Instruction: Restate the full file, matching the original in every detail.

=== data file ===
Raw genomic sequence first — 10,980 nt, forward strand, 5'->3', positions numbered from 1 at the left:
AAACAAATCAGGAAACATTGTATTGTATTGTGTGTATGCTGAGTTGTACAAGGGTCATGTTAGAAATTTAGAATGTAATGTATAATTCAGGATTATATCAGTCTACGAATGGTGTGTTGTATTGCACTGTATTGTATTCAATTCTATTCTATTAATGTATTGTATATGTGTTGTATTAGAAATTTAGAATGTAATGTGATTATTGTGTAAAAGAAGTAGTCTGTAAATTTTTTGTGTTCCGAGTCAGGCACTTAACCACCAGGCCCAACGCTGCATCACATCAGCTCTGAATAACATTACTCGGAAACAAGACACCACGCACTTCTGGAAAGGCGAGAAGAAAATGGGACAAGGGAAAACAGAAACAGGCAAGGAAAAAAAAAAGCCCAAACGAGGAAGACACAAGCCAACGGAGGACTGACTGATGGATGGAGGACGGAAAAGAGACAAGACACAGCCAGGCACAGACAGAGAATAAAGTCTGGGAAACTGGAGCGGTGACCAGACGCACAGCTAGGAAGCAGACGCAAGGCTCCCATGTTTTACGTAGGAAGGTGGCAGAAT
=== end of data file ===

Raw genomic sequence first — 10,980 nt, forward strand, 5'->3', positions numbered from 1 at the left:
AAACAAATCAGGAAACATTGTATTGTATTGTGTGTATGCTGAGTTGTACAAGGGTCATGTTAGAAATTTAGAATGTAATGTATAATTCAGGATTATATCAGTCTACGAATGGTGTGTTGTATTGCACTGTATTGTATTCAATTCTATTCTATTAATGTATTGTATATGTGTTGTATTAGAAATTTAGAATGTAATGTGATTATTGTGTAAAAGAAGTAGTCTGTAAATTTTTTGTGTTCCGAGTCAGGCACTTAACCACCAGGCCCAACGCTGCATCACATCAGCTCTGAATAACATTACTCGGAAACAAGACACCACGCACTTCTGGAAAGGCGAGAAGAAAATGGGACAAGGGAAAACAGAAACAGGCAAGGAAAAAAAAAAGCCCAAACGAGGAAGACACAAGCCAACGGAGGACTGACTGATGGATGGAGGACGGAAAAGAGACAAGACACAGCCAGGCACAGACAGAGAATAAAGTCTGGGAAACTGGAGCGGTGACCAGACGCACAGCTAGGAAGCAGACGCAAGGCTCCCATGTTTTACGTAGGAAGGTGGCAGAAT